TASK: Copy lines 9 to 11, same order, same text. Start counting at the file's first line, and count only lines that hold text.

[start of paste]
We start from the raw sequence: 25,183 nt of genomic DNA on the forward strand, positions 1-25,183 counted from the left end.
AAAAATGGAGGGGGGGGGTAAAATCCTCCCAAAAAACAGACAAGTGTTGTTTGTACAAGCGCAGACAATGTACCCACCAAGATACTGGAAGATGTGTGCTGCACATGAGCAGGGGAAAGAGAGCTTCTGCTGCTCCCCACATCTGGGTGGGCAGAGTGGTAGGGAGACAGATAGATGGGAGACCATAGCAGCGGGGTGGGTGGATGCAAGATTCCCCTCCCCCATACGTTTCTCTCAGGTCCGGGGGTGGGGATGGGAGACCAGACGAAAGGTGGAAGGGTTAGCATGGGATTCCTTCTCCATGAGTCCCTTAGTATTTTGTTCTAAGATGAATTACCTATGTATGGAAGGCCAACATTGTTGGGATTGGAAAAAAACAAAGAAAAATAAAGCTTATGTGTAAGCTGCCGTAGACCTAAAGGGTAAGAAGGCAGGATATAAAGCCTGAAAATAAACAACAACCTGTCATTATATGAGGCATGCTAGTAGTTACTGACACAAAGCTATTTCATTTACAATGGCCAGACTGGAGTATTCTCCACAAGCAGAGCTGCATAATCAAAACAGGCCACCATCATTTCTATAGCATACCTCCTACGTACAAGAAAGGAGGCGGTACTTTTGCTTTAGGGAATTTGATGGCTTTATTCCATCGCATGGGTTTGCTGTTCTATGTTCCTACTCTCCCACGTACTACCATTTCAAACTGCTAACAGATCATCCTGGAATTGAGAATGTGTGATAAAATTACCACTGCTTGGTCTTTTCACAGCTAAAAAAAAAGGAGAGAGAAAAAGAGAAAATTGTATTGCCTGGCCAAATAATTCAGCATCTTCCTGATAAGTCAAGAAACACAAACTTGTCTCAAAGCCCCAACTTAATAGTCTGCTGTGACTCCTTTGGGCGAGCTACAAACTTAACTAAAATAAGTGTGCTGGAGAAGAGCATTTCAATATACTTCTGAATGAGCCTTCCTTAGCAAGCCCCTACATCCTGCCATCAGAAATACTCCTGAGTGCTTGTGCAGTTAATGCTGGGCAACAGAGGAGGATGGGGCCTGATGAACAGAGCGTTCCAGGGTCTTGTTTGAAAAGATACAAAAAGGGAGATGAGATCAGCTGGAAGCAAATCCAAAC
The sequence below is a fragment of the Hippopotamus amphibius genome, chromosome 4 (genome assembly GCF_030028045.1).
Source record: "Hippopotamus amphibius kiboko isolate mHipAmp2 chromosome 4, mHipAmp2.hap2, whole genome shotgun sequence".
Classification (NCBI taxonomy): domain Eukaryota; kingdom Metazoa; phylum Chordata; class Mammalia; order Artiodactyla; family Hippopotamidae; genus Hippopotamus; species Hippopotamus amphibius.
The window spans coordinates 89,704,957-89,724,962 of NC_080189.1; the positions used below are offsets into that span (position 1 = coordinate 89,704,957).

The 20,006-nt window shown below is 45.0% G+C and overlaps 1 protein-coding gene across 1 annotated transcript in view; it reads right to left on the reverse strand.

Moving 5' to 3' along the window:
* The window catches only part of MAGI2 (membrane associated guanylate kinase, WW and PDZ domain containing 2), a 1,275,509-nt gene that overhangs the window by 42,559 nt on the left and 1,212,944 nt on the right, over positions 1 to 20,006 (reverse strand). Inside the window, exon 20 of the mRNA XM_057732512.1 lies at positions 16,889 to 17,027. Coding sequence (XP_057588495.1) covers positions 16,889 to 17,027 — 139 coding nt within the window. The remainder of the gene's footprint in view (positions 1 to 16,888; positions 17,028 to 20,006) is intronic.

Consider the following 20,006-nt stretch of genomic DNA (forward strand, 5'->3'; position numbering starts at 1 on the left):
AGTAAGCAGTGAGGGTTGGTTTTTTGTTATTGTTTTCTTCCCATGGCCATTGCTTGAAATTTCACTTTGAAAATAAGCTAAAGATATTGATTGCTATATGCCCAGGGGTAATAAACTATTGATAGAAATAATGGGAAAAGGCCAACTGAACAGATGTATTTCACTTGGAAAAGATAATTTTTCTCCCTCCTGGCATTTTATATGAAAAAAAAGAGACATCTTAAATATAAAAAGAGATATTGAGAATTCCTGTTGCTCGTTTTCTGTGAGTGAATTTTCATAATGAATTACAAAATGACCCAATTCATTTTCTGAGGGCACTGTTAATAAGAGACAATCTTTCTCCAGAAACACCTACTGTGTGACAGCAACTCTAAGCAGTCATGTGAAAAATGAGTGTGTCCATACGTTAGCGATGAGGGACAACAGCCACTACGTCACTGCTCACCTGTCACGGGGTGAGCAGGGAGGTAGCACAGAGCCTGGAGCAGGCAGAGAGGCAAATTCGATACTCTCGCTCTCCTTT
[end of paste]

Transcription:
* The window catches only part of MAGI2 (membrane associated guanylate kinase, WW and PDZ domain containing 2), a 1,275,509-nt gene that overhangs the window by 42,559 nt on the left and 1,212,944 nt on the right, over positions 1 to 20,006 (reverse strand). Inside the window, exon 20 of the mRNA XM_057732512.1 lies at positions 16,889 to 17,027. Coding sequence (XP_057588495.1) covers positions 16,889 to 17,027 — 139 coding nt within the window. The remainder of the gene's footprint in view (positions 1 to 16,888; positions 17,028 to 20,006) is intronic.

Consider the following 20,006-nt stretch of genomic DNA (forward strand, 5'->3'; position numbering starts at 1 on the left):
AGTAAGCAGTGAGGGTTGGTTTTTTGTTATTGTTTTCTTCCCATGGCCATTGCTTGAAATTTCACTTTGAAAATAAGCTAAAGATATTGATTGCTATATGCCCAGGGGTAATAAACTATTGATAGAAATAATGGGAAAAGGCCAACTGAACAGATGTATTTCACTTGGAAAAGATAATTTTTCTCCCTCCTGGCATTTTATATGAAAAAAAAGAGACATCTTAAATATAAAAAGAGATATTGAGAATTCCTGTTGCTCGTTTTCTGTGAGTGAATTTTCATAATGAATTACAAAATGACCCAATTCATTTTCTGAGGGCACTGTTAATAAGAGACAATCTTTCTCCAGAAACACCTACTGTGTGACAGCAACTCTAAGCAGTCATGTGAAAAATGAGTGTGTCCATACGTTAGCGATGAGGGACAACAGCCACTACGTCACTGCTCACCTGTCACGGGGTGAGCAGGGAGGTAGCACAGAGCCTGGAGCAGGCAGAGAGGCAAATTCGATACTCTCGCTCTCCTTT